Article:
I’ve seen that many people define their scene by atmospheric lights, but there is no standard way to do that in Unreal. This is mainly because it requires volumetric rendering, which has a very high render cost.
Unreal came up with tricks that use emissive messes for indoor scenes, which work well but require quite some manual labour. The other effect is their directional light bloom and oclussion effect, but these have some requirements, which do not always work for you:
- Only works in outside areas (I think they test on the depthbuffer).
- Only works for directional lights (no spotlights or pointlights (although documentation mentions pointlights).
- Only works (best) when you add fog (atmospheric or exponential height fog) to your scene
- 1 effect only works when the light source is in your screenspace
- 1 effect only works when the camera direction is within 90 degrees of the light source direction.
Now for indoor scenes I came up with a way that automatically generates planes inside the volume of a light-shaft and this is ideal for spotlights or windows.
You can find all the details in the marketplace description:
This is the best you can get, without adjusting the render-pipeline. It is just made in blueprint and a material shader. But getting a nice uniform brightness and optimize rendering and have a good looking fall-off took me quite some time to figure out. I also added an option to put in a mask, so you can have the spinning bunker fan! It manipulates quite some transforms (even in the material shader) so that you can place the fan and spotlight in any direction and the light is automatically correctly culled.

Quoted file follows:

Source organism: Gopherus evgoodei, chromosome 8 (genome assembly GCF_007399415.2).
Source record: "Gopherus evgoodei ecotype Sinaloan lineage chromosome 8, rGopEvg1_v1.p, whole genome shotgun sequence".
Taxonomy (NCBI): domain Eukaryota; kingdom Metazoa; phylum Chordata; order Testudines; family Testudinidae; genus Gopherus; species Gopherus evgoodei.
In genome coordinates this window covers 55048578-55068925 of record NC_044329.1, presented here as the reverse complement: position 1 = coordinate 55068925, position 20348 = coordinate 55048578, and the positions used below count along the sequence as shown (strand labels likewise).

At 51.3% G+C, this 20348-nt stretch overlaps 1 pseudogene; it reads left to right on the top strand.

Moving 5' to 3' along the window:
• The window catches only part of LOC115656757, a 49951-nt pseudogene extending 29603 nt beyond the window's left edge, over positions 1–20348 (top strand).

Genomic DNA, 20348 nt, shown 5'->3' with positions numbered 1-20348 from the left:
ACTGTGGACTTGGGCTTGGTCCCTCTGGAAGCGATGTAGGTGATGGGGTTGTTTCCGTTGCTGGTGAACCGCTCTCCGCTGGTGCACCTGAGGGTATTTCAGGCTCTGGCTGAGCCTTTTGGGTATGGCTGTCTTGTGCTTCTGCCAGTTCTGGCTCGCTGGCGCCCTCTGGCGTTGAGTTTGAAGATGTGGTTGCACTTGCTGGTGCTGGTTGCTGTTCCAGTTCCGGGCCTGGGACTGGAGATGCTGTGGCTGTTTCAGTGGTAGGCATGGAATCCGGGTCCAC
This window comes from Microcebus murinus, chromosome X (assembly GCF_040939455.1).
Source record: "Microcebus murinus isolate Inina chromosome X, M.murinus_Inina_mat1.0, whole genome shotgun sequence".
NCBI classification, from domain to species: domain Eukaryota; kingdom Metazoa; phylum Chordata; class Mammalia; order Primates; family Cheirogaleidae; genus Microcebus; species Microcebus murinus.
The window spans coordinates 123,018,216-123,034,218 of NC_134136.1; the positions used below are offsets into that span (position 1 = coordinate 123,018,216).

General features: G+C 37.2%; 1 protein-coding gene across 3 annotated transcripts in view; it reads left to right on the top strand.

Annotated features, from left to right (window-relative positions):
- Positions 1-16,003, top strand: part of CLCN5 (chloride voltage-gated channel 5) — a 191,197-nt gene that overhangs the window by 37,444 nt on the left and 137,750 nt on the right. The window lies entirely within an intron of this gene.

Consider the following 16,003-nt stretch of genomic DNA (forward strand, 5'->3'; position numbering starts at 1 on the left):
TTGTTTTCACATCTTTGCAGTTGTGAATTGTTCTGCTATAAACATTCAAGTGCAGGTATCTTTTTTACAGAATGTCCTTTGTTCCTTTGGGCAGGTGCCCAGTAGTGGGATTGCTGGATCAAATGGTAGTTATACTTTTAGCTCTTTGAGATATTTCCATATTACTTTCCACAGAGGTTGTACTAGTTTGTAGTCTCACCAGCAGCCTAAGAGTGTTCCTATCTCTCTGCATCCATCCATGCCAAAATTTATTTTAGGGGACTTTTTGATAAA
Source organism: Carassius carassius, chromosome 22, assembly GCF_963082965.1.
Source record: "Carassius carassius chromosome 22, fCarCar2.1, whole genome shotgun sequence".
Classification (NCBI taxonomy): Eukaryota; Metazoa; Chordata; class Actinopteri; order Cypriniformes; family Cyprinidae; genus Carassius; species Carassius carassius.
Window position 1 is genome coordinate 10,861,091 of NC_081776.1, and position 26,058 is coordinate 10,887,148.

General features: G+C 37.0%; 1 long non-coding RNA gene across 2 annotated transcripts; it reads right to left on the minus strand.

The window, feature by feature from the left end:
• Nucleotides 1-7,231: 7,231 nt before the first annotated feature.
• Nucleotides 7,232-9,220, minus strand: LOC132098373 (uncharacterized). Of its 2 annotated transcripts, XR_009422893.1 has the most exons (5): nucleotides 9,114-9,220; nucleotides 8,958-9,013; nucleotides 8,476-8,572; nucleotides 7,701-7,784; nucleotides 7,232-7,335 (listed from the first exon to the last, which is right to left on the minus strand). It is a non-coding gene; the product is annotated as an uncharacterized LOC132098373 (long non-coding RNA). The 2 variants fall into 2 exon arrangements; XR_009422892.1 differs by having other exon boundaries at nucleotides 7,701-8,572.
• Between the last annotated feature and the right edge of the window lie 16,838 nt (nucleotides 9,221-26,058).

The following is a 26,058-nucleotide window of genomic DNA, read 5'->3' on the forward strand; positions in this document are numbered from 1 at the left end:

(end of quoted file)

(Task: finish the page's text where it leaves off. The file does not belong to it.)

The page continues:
I based this technique on the following video: https://www.youtube.com/watch?v=a81fIkBb5tg
And to demonstrate it, I recreated the scene which is shown in this showcase of the game https://www.youtube.com/watch?v=PpDoSu-d6SE
The video is from 2011. It is the game Overdose based on the Quake 2 Engine :eek:, but almost completely rewritten and they have volumetric lights in the core of their engine and I think they can get 4 times better efficiency I guess when doing it in-engine. And in 2016 the game is still in development! That’s dedication! Would be nice if Unreal would get in-engine volumetric lighting as well.
Well for now, if you want volumetric light effects inside of rooms, you can get most effects done with the asset I have on the marketplace. Check out the video and screenshot: